on the highchair tray (and himself). Or, instead of food, try giving him
toys to play with, or let him color or put stickers on himself.  

Provide 2 - 3 year olds with an interesting play medium:

Set them at the table with Play Dough and accessories, or other age
appropriate art supplies (torn paper collages are fun).  In nice weather,
homeschool outdoors where toddlers can play with cups, spoons and a
pan of water...   Or dig in the sandbox... or play with toy cars in a  pan of
uncooked rice.  Or give them dress-up materials to play with.

Bring out special toys or activities that only get played with
during "school" time:

Offer toys like Duplo bricks, wooden blocks, doll houses, play kitchens,
plastic (pretend) food, pull toys, preschool flashlights, construction
equipment toys, farm or zoo or Noah's Ark sets, toys trains... whatever
they would enjoy.  Try to keep several choices on hand, so they have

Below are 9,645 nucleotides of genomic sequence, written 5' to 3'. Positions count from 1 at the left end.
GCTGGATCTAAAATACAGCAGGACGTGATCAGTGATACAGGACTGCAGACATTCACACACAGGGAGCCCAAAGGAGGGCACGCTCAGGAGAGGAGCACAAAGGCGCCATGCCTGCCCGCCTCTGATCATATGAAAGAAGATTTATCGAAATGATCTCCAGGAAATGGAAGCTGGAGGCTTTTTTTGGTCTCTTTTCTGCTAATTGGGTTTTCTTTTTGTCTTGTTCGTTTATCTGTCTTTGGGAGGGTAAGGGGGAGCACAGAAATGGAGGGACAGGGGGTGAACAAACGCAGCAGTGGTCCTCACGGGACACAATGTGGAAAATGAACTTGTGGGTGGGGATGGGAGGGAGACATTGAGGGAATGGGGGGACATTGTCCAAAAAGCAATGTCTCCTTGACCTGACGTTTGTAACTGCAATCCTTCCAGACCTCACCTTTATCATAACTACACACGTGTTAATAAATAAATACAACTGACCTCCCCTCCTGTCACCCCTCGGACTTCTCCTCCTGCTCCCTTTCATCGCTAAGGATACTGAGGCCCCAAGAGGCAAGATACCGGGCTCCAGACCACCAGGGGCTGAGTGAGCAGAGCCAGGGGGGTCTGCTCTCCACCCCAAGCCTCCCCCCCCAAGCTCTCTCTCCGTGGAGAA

something different each day.  Thrift stores and yard sales are good
places to find inexpensive toys that will be "new" to your toddler.

You can also make a big pile with the sofa cushions and let your toddler
climb on them.  Make a fort out of blankets or a large box and let them
explore.  Or buy a "bouncy" chair or swing  that is only used during
lesson times.  

If it's not against your family values, let them try out some
educational pre-school software or children's videos.

Here are some software options described on the KidsClick website -

Reader Rabbit Toddler
I Spy Junior
Jumpstart Toddler
Fischer Price Toddler
Little Bear Toddler
Land Before Time Toddler
DK My First Math Adventure
Maisy's Playhouse

Offer to let the toddler "do" school, as well.

Many little ones enjoy copying their older siblings, and will like the idea of
sitting at the table or on the floor with their own "work" to do.  

There are many educational toys that would be appropriate to use as
"school work" for toddlers (do check for choking hazards, of course).  Try
blocks, (washable) crayons and paper, shape-sorters, wooden puzzles,
pattern blocks, lacing cards, magnetic letters and numbers, stacking
toys, nested cups, large beads for stringing, and sticker books.  

There are a few curriculum providers who include "lessons" for 2 year